electrical circuit that can be connected to reinforcing steel at regular intervals, usually on a grid. The electrical potential (voltage) is then measured at the grid points. A high potential correlates to a high risk of corrosion. Half-cell testing is an effective means of identifying parts of a structure most vulnerable to steel corrosion.
5. Sample testing can be an important part of any inspection. A range of testing methods are available to complement the information gathered on site. If a full investigation is required to a concrete structure the extraction of core samples will be required. Tests can then be carried out on the sample which could include compressive strength, depth of carbonation and chloride content. Other tests could include microscopic (or petrographic) and chemical studies to evaluate specimen composition and condition in detail. A well-designed testing regimen is an important tool for the development of appropriate repair recommendations. By carrying out these tests can highlight areas of structural concern, and if necessary. In such cases, a structural analysis may be required to evaluate the need for strengthening of the affected members.
Once the inspection and any tests have been carried out and the information has been collated, only then can an effective repair or maintenance plan be specified.
Concrete Repair & Protection
It’s important to note the difference between concrete repair and the protection of concrete from future deterioration. Concrete repair techniques over the past few years have been increasingly standardized. Concrete repair generally involves removing the deteriorated concrete, cleaning and preparing the defective area and the exposed reinforcing steel, after which rebuilding up the defective area using a suitable repair mortar. To ensure a sound repair, the repair cavity needs to be carefully shaped and prepared and the repair material must be carefully selected, placed and allowed to cure. Repair documents should include both drawings and written specifications and procedures.
Once any concrete has been repaired it is very important to protect the structure from future deterioration by applying a protection coat. Protection coats almost always involves applying a material that will limit the amount of moisture that is able to come into contact with the surface of the concrete, by carrying out improvements to the drainage of the concrete or surrounding areas may also prove beneficial to the longevity of the concrete. But beware improper coating application can actually increase deterioration by trapping moisture inside of the concrete.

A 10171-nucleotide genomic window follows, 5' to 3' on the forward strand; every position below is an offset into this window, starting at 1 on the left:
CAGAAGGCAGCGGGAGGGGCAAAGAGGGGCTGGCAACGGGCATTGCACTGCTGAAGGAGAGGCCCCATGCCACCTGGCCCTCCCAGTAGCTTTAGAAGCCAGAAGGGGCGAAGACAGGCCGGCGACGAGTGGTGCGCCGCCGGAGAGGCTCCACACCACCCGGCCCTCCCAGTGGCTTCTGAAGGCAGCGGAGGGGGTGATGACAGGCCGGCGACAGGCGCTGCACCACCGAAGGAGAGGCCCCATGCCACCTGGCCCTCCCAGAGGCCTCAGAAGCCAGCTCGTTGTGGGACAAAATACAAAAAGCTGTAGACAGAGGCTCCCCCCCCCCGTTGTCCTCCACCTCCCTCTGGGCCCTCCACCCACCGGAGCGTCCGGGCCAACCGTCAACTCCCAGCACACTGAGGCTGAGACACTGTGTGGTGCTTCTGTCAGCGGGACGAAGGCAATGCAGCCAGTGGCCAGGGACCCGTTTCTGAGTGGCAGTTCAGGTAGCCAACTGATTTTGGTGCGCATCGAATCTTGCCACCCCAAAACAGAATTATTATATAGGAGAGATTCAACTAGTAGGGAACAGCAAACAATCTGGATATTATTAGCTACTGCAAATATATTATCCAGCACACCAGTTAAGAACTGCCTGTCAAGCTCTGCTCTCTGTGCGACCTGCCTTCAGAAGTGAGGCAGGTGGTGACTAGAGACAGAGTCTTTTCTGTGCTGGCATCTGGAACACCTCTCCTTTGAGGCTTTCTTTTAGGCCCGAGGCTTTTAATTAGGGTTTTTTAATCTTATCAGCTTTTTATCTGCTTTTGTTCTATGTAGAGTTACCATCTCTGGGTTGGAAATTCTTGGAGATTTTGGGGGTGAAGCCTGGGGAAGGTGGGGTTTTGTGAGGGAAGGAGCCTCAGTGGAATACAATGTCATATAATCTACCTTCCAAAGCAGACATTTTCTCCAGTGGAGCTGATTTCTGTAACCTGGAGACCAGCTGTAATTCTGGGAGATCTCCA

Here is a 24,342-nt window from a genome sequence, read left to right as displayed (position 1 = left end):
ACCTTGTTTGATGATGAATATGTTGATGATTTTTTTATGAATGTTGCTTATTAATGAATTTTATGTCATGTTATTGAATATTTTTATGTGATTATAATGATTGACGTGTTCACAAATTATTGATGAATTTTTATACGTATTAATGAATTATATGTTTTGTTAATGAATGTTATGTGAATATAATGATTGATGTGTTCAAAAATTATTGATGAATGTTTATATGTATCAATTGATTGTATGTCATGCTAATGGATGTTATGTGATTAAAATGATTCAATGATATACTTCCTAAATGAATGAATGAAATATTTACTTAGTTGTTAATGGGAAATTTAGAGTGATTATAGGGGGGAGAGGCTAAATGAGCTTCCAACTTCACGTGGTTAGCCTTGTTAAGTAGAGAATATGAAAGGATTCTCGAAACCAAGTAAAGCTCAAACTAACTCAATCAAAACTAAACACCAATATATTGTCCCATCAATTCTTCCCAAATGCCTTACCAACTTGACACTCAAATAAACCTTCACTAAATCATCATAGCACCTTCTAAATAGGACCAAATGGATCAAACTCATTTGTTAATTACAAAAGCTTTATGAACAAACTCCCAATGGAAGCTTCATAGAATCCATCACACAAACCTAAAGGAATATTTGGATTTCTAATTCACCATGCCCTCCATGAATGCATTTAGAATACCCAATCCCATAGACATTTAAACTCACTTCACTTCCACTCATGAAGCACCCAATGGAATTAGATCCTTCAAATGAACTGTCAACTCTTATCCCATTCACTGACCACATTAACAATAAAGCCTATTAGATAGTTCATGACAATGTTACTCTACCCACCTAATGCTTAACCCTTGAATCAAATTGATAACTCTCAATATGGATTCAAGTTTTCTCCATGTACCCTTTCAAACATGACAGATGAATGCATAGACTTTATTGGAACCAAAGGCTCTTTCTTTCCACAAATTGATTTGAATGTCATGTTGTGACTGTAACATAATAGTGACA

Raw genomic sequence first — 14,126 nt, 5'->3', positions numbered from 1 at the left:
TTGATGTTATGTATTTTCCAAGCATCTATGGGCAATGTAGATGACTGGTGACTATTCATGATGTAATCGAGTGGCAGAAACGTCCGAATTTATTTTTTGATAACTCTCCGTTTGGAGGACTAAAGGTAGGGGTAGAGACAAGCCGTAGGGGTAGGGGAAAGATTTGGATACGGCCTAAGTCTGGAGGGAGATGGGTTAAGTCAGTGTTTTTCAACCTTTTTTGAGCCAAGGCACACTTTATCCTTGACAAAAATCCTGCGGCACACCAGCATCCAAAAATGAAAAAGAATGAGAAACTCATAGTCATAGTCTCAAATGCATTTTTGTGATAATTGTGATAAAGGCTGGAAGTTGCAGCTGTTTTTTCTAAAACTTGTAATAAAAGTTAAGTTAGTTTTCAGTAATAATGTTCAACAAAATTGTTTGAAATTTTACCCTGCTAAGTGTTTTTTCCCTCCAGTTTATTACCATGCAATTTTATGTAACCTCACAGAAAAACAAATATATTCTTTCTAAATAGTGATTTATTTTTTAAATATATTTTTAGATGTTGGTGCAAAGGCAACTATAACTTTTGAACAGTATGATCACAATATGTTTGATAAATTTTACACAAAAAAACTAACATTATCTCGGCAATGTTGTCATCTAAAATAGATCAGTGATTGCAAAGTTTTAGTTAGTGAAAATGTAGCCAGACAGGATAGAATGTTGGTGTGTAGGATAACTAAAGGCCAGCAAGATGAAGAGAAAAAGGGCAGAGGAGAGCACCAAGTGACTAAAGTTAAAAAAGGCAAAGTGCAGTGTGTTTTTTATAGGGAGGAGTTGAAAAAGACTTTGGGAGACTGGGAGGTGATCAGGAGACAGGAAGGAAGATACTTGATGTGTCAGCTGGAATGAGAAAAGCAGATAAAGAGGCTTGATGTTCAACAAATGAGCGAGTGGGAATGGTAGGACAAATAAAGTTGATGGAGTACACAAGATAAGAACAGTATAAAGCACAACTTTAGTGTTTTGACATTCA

The images to the left show the damaged concrete prior to the concrete repair and the exposed reinforcement bar that has been grit blasted and is now ready for stage 2 of the concrete repair process. We can also see in close up the exposed reinforcement bar following grit blasting. The grit blasting is necessary as it removes any oxidation prior to the concrete repair taking place. The concrete repair medium is then hand applied in layers to build up a strong concrete repair. This 2 part concrete repair system is a “Complete” concrete protection system that protects against carbonation and requires no bonding or protection coat. The finished concrete repair can then be painted within 48 hours.
Strengthen / Waterproofing
In addition to repair and protection, some structures or sections of concrete may require strengthening or waterproofing of the concrete itself. A variety of materials and systems are available for both strengthening and waterproofing almost any structural concrete component. To strengthen a supplemental steel concrete other elements are often employed. Other materials used include carbon fibre sheets and glass fibre reinforced plastic (GLRP) structural members. Areas of concrete can also be injected using Injection Technology which involves filling any cracks, fractures and even the pores of the concrete and subsequently bonding the concrete together and giving it additional strength. The injection materials will usually have waterproof qualities with the end result being the concrete is both strengthened and waterproofed.